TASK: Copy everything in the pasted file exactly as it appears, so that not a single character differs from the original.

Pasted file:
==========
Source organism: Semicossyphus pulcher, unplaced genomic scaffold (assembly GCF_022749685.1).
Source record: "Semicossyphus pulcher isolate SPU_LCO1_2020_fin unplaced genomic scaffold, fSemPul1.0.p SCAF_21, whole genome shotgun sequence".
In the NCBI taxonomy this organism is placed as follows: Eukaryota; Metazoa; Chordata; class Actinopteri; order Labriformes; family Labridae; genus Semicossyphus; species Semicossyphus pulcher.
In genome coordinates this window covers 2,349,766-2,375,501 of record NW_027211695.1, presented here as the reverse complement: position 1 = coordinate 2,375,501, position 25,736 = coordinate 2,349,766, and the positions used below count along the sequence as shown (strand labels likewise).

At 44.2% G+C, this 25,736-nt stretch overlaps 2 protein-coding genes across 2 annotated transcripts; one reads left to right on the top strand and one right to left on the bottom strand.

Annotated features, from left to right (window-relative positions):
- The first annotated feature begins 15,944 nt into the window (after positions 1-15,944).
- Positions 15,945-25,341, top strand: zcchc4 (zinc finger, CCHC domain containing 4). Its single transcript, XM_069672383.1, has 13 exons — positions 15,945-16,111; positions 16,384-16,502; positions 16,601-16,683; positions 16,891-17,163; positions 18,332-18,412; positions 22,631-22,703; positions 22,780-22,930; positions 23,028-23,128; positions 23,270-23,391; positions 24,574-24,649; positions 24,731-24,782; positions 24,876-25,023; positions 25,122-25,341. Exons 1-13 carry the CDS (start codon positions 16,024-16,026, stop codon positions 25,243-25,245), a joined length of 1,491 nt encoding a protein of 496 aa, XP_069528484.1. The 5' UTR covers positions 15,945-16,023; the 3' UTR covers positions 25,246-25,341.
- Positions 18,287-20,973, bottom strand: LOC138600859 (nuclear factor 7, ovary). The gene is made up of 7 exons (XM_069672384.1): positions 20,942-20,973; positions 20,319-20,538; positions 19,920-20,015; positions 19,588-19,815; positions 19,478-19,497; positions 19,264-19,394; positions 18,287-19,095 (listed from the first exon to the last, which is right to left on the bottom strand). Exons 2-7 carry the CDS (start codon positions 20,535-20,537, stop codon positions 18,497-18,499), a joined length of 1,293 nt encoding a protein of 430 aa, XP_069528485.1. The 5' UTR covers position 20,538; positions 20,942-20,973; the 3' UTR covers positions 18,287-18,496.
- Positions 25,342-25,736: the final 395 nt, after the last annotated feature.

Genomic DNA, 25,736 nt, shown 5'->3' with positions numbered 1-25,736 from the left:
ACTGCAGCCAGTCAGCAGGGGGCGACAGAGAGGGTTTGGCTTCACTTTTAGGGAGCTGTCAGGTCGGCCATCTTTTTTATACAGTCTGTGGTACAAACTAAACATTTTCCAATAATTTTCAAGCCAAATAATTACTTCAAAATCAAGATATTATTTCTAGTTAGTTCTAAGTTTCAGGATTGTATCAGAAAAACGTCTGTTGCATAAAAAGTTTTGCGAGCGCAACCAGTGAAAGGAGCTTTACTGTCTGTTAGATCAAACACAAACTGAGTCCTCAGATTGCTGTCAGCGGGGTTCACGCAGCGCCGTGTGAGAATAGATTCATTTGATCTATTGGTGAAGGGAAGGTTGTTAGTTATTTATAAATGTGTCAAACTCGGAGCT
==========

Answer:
Source organism: Semicossyphus pulcher, unplaced genomic scaffold (assembly GCF_022749685.1).
Source record: "Semicossyphus pulcher isolate SPU_LCO1_2020_fin unplaced genomic scaffold, fSemPul1.0.p SCAF_21, whole genome shotgun sequence".
In the NCBI taxonomy this organism is placed as follows: Eukaryota; Metazoa; Chordata; class Actinopteri; order Labriformes; family Labridae; genus Semicossyphus; species Semicossyphus pulcher.
In genome coordinates this window covers 2,349,766-2,375,501 of record NW_027211695.1, presented here as the reverse complement: position 1 = coordinate 2,375,501, position 25,736 = coordinate 2,349,766, and the positions used below count along the sequence as shown (strand labels likewise).

At 44.2% G+C, this 25,736-nt stretch overlaps 2 protein-coding genes across 2 annotated transcripts; one reads left to right on the top strand and one right to left on the bottom strand.

Annotated features, from left to right (window-relative positions):
- The first annotated feature begins 15,944 nt into the window (after positions 1-15,944).
- Positions 15,945-25,341, top strand: zcchc4 (zinc finger, CCHC domain containing 4). Its single transcript, XM_069672383.1, has 13 exons — positions 15,945-16,111; positions 16,384-16,502; positions 16,601-16,683; positions 16,891-17,163; positions 18,332-18,412; positions 22,631-22,703; positions 22,780-22,930; positions 23,028-23,128; positions 23,270-23,391; positions 24,574-24,649; positions 24,731-24,782; positions 24,876-25,023; positions 25,122-25,341. Exons 1-13 carry the CDS (start codon positions 16,024-16,026, stop codon positions 25,243-25,245), a joined length of 1,491 nt encoding a protein of 496 aa, XP_069528484.1. The 5' UTR covers positions 15,945-16,023; the 3' UTR covers positions 25,246-25,341.
- Positions 18,287-20,973, bottom strand: LOC138600859 (nuclear factor 7, ovary). The gene is made up of 7 exons (XM_069672384.1): positions 20,942-20,973; positions 20,319-20,538; positions 19,920-20,015; positions 19,588-19,815; positions 19,478-19,497; positions 19,264-19,394; positions 18,287-19,095 (listed from the first exon to the last, which is right to left on the bottom strand). Exons 2-7 carry the CDS (start codon positions 20,535-20,537, stop codon positions 18,497-18,499), a joined length of 1,293 nt encoding a protein of 430 aa, XP_069528485.1. The 5' UTR covers position 20,538; positions 20,942-20,973; the 3' UTR covers positions 18,287-18,496.
- Positions 25,342-25,736: the final 395 nt, after the last annotated feature.

Genomic DNA, 25,736 nt, shown 5'->3' with positions numbered 1-25,736 from the left:
ACTGCAGCCAGTCAGCAGGGGGCGACAGAGAGGGTTTGGCTTCACTTTTAGGGAGCTGTCAGGTCGGCCATCTTTTTTATACAGTCTGTGGTACAAACTAAACATTTTCCAATAATTTTCAAGCCAAATAATTACTTCAAAATCAAGATATTATTTCTAGTTAGTTCTAAGTTTCAGGATTGTATCAGAAAAACGTCTGTTGCATAAAAAGTTTTGCGAGCGCAACCAGTGAAAGGAGCTTTACTGTCTGTTAGATCAAACACAAACTGAGTCCTCAGATTGCTGTCAGCGGGGTTCACGCAGCGCCGTGTGAGAATAGATTCATTTGATCTATTGGTGAAGGGAAGGTTGTTAGTTATTTATAAATGTGTCAAACTCGGAGCT